I hope that the program is pretty self-explanatory once you read through it (perhaps a few times). I’m going to try to give you a broad overview here, but the details, of course, are in the code itself. You can find the code here. Since it’s in a Github repository you can not only download it but you can also suggest edits via a “pull request”. You can also post any issues (or suggestions) you have here.
I used HSV for color definitions rather than RGB. You can find more than you want to know about it on Wikipedia. The bottom line is that with HSV you can simply set a hue (H) and saturation (S) and then easily adjust the brightness value (V). Trying to do so with RGB can be very confusing, if not for some very helpful libraries, but still, HSV for the win. Using the FastLED library, you keep two arrays - an HSV array with the colors you want and then an RGB array that FastLED communicates with the physical LEDs when you tell it to with
FastLED.show(). You convert the entire HSV array into the RGB array with
hsv2rgb_rainbow(). It’s all quite civilized.
The general idea is that you light up a particular LED (or several of them) and then decay their brightness over time. So there’s a less frequent frame rate at which you might have the LEDs “chase” (appear to light up in a row) - that’s where you light up the “next” LED by setting a high brightness - and a faster frame rate at which you reduce the brightness of all LEDs by a little bit each time. It’s pretty simple but it looks great.
Here’s what it looks like with the LEDs still in a strip. Remember that each set of four LEDs is a ring so you’ll see each set of four “chasing”.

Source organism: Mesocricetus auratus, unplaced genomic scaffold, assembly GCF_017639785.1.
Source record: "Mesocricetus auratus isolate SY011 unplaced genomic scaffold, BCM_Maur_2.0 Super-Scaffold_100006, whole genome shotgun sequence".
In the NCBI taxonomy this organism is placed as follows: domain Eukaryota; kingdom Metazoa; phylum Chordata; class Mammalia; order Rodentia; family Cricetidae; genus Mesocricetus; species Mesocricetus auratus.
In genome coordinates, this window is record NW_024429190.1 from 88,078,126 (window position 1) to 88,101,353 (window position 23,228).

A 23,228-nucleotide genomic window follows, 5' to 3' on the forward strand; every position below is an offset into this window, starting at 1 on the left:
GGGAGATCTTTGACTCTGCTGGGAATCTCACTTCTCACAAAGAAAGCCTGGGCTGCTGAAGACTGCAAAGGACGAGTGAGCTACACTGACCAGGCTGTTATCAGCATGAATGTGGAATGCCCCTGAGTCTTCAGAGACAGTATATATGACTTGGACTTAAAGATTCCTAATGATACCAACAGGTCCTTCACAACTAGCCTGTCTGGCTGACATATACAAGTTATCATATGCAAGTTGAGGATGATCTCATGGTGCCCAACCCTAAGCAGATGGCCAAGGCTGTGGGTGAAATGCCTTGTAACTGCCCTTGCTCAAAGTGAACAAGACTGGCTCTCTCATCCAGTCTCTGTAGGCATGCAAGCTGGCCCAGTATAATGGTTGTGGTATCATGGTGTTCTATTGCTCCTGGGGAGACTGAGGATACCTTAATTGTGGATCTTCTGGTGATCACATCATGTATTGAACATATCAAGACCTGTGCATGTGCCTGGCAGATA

Other than when in an “attack”, the tines are meant to “sparkle.” That happens by randomly lighting up various LEDs on the tines. The brightness decays in the same way as the shaft LEDs.
If we reacted to the current reading of the sensors we’d get pretty erratic behavior as the readings can shift pretty quickly. Instead we keep an array of the most recent readings and use the ongoing average. One side effect is that it take a second or so for the trident to light up (if you’re ambitious you can adjust the software so that it will react more quickly). Otherwise, this makes it react much more smoothly.
Every time through the loop we adjust a variety of settings based on the average pressure reading. The speed of the chasing, the brightness of the LEDs, the likelihood of a tine LED lighting up, the speed of the brightness decay, etc. All of this is easily adjustable.
Mapping and Easing
We “map” an input range from the sensors to a desired output range. The software does this mapping smoothly. We also ease the numbers in and out so that there is, essentially, more range at the bottom and top of the sensor readings and less in the middle. In other words, even if there’s a bit of a jump between off and on it should ramp up a bit more slowly, and similarly it tapers off as we get to the top of the reading so that even if we’re pretty close to the top of the sensor range we can still see noticeable changes in the output. This doesn’t sound very articulate to me at the moment but hopefully you understand. Here is a bit more about it, though in a somewhat different context.